If you live in a city, what do you hear as you open your front door? Maybe the animal growl of traffic and the bleating of sirens - but what else?
Can you hear the chatter of passersby, or the ringing of church bells, or the whisper of the wind down the avenues? These might be sounds you rarely notice: only 10% of us actually listen effectively, hardly surprising on a planet filled with podcasts and cordless earbuds. Yet if you do, you wouldn't be the first.
At the start of the 17th century, composer Orlando Gibbons listened closely too. In his Cries of London, a choral piece for five voices, he recorded the calls he heard in the lanes of Shakespeare's city, from a man hawking tobacco to a woman selling oysters for "threepence a peck".
City sounds have since changed, yet for some, the fascination with urban noise remains – and today's enthusiasts are using modern recording equipment to capture it. Apart from affording us the joy of decompressing as life hurtles by, listening to the sound of our cities can tell us much about their current state and future plans.
In 2012, a podcast offered listeners snippets of sound from across London. In one clip, trains squeak and clatter. In another, children howl on their morning break. Elsewhere, a pair of Egyptians have recorded the sounds of Cairo, from the Muslim call to prayer to a horse and carriage.
While these schemes focus on a single city, British artist Steve Tanza, known professionally as Stanza, developed Soundcities. This global database includes hundreds of entries of urban noise collected by the man himself and a cohort of eager volunteers. Stanza compares his project to music: "You start to get this bigger cacophony of sound as it builds up."
When exploring the Soundcities site, the musical analogy feels apt. Because the platform lets you layer recordings from across a certain town, you can conduct a kind of urban fugue as an interactive map grounds each sound to a particular location. In Brussels, for example, the grumble of a train announcement at the Zuidstation jostles for space with a crying baby on the Boulevard Poincaré. Further east, in Hamburg, rain taps on metal on Max-Brauer-Allee while an ambulance flaps beneath the Sternbrücke.
Just like with real music, Stanza is convinced that these disparate noises can transport you. In a world obsessed with mindfulness - even as our focus is pulled in a hundred directions at once – he argues that learning to control what we hear can help fight the distractions of modern life. Given the findings of one study, which found that the average human attention span has slumped to less than that of a goldfish, this is promising news.
Some cities are inconceivable without their sounds, from the tolling of Big Ben in London to the foghorns in the Bosporus of Istanbul. But according to Trevor Cox, the distinguishing sounds of a city may not be as famous. The professor of acoustic engineering at the University of Salford notes that high-pitched female voices mingling with the clatter of food and drink are the sounds of Hong Kong - specifically when women leave their homes and fill the city's shopping malls for their regular picnics.
As Cox says, that precise combination of noises is unique to the Fragrant Harbour. "It's not heard anywhere else," he stresses, "because that gathering doesn't happen anywhere else." Put another way, modern soundscapes reveal the subtleties of modern urban centres.
Stanza, for his part, offers the example of Kolkata. Though local drivers beep constantly while driving, the racket stops when the traffic piles up. That's the opposite of most Western countries – and precisely the point. Rather than honking as a sign of anger, Kolkotans instead speak a kind of wordless language, warning cars and pedestrians that they're nearby. Once things slow down, the need for noise vanishes. "You've got the same sound being experienced in a completely different way to different cities," Stanza says. "It's wonderful".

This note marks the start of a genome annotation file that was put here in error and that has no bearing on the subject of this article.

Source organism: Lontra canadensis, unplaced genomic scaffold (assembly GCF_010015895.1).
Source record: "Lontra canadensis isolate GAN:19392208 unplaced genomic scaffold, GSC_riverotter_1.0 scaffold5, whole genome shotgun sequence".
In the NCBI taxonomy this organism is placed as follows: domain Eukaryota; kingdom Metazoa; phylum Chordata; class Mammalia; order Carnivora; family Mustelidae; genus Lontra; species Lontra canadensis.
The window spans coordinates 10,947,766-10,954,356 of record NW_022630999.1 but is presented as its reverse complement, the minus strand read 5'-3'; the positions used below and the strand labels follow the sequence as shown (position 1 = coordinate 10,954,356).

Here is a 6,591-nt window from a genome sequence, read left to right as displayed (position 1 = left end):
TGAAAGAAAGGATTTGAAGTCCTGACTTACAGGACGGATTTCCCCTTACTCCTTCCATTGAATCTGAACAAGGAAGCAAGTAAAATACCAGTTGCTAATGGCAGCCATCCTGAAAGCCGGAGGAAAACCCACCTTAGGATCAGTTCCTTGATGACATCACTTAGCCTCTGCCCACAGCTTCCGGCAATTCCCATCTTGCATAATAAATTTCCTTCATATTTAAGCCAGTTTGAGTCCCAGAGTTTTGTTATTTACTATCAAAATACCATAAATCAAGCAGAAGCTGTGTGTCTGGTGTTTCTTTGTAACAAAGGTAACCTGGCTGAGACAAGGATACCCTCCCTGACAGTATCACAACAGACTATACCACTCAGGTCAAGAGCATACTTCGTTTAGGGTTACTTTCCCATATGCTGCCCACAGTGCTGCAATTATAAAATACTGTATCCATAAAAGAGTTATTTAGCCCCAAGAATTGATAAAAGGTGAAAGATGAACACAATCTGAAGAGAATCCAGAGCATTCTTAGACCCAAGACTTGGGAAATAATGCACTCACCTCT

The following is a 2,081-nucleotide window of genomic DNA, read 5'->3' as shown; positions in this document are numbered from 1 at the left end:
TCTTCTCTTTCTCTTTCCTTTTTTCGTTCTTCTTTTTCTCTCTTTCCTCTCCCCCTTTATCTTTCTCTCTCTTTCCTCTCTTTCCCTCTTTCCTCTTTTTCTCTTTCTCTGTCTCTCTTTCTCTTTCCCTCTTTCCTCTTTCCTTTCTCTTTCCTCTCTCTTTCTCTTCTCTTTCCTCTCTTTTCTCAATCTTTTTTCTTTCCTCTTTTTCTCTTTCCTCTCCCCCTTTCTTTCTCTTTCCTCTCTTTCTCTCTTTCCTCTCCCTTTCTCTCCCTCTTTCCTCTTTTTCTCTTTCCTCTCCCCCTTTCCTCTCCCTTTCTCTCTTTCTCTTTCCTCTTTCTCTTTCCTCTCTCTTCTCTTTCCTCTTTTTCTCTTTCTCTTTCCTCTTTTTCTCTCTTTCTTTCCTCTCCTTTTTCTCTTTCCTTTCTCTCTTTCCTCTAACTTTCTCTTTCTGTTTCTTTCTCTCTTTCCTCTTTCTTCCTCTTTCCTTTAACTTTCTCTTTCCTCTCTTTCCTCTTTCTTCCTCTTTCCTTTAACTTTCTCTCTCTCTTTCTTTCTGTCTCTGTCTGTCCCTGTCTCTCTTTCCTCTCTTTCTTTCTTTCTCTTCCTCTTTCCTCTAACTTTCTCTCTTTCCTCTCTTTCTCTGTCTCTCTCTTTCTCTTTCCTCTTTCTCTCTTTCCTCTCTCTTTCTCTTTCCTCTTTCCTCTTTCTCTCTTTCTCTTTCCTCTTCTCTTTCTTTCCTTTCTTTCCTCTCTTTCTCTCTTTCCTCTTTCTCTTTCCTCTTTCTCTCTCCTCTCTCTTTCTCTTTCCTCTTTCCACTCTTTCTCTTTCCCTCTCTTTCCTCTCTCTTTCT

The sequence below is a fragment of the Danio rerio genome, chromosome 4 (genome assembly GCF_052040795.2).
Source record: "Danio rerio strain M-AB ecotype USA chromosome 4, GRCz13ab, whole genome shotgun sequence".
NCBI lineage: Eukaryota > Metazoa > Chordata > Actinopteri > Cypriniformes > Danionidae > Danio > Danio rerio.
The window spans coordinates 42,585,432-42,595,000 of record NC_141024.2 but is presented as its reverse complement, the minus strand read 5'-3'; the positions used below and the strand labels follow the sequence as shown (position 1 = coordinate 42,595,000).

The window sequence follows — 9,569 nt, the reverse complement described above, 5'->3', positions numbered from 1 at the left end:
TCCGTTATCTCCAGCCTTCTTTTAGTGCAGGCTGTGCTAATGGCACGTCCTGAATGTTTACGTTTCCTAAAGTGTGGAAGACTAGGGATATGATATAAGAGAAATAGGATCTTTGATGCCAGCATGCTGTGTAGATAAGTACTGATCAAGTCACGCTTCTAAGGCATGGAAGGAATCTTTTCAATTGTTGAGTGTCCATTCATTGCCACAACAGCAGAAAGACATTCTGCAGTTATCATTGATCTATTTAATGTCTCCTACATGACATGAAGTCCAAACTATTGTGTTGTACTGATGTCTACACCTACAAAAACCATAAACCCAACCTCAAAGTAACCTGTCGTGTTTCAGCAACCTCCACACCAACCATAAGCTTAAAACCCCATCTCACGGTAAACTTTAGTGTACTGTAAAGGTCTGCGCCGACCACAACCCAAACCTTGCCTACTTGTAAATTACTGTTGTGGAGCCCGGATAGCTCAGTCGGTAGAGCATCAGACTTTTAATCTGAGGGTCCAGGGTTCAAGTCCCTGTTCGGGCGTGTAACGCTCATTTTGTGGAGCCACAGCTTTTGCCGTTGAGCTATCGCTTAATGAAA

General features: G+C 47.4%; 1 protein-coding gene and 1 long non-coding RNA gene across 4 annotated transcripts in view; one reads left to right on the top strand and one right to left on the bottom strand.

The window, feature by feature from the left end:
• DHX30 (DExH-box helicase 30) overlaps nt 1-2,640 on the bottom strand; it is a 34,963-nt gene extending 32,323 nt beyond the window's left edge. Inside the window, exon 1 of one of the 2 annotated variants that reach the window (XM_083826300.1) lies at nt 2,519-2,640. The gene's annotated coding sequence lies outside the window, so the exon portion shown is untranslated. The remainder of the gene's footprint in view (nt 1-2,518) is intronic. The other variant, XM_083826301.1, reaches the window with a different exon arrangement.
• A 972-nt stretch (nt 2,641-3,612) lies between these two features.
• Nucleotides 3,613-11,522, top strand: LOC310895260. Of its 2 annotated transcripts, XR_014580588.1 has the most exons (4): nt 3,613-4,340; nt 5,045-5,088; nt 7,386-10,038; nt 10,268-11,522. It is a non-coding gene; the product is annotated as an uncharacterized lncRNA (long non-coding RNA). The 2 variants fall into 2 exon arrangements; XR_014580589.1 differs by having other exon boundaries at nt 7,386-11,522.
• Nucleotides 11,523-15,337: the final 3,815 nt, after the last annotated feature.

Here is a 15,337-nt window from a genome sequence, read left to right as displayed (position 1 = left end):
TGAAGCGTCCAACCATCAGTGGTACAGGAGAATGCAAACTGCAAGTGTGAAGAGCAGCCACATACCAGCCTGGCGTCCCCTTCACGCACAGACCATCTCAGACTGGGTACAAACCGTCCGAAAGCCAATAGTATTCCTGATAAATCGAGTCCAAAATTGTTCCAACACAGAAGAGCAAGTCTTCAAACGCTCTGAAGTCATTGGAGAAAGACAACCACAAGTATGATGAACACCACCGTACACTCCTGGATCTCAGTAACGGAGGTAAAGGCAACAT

You can learn just as much about other places by browsing Soundcities. On the Trieste page, you can hear the iconic bora wind gusting up Via Guglielmo Marconi, appropriate for a coastal city at the top of the Adriatic. Fly your ears to Bangkok and they'll hear the throb of cheap motorcycles, a reminder of how overcrowding and humidity have made Thailand the scooter capital of the world. In Tallinn, you can hear singing in Russian, unsurprising for a city that has long hosted native Estonians and their Slavic neighbours.
In a similar vein, you can listen to how soundscapes change. Though the sounds of Cairo have been safely preserved, the government has cracked down on horses and carts. Visit Pontevedra or Ljubljana, meanwhile, and the hum of combustion engines will largely be absent, a vivid evocation of a new green urbanism.
This last example raises one further question. If cars are being prodded away from urban centres, could we finally revive the soundscapes of our ancestors? Aimée Boutin, an expert in urban soundscapes at Florida State University, isn't so sure. If nothing else, she says cities have grown too fast for us to ever recover those lost aural worlds.
But know where to go, Boutin continues, and you can surely get close. She brings up the heart of London, with its medieval lanes and courts, and suggests that the dense buildings might yet "capture something of what things sounded like in the past." A lovely thought, and one that would have probably made composer Orlando Gibbons prick up his ears and smile.
Street in Mumbai, India
Traffic in Tokio, Japan
Metro in Paris, France
Park in London, England
Market in Bangkok, Thailand
Street in Bologna, Italy
Street in New York, USA
Harbor in Essaouira, Morocco
Copyright Header Visual: GettyImages / The Image Bank / Yiu Yu Hoi.